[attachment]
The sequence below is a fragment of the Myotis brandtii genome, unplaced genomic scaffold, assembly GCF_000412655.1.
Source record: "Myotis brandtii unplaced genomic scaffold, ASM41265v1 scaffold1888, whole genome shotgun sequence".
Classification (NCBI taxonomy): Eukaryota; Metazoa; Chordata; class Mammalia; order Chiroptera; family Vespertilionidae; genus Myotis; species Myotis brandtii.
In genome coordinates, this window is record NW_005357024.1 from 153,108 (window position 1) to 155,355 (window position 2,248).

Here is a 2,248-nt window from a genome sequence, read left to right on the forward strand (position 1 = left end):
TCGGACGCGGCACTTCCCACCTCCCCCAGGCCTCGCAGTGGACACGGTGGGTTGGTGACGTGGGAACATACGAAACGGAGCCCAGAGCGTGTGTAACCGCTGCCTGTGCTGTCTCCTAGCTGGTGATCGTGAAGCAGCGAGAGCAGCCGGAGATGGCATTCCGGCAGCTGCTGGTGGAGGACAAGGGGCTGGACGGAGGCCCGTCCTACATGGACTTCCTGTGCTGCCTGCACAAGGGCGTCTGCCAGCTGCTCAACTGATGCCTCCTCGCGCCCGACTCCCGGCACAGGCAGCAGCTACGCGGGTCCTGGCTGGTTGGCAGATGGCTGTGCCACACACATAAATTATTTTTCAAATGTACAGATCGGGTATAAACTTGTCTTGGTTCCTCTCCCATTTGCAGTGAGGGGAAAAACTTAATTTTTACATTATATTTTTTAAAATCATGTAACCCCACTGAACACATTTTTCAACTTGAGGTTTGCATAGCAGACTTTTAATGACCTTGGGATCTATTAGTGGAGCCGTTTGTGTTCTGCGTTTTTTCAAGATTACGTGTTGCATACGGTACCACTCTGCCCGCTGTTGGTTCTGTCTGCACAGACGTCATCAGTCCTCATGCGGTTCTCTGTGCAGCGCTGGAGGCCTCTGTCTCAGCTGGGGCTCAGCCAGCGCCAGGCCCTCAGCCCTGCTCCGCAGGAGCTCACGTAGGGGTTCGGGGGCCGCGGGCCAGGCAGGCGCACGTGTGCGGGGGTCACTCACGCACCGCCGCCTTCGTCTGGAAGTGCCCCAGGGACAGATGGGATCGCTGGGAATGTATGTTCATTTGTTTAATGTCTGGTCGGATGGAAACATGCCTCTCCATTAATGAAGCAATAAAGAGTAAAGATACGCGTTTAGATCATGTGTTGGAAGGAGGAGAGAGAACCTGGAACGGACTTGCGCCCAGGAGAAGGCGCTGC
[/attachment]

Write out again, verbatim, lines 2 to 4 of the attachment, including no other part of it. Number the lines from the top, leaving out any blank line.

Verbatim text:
Source record: "Myotis brandtii unplaced genomic scaffold, ASM41265v1 scaffold1888, whole genome shotgun sequence".
Classification (NCBI taxonomy): Eukaryota; Metazoa; Chordata; class Mammalia; order Chiroptera; family Vespertilionidae; genus Myotis; species Myotis brandtii.
In genome coordinates, this window is record NW_005357024.1 from 153,108 (window position 1) to 155,355 (window position 2,248).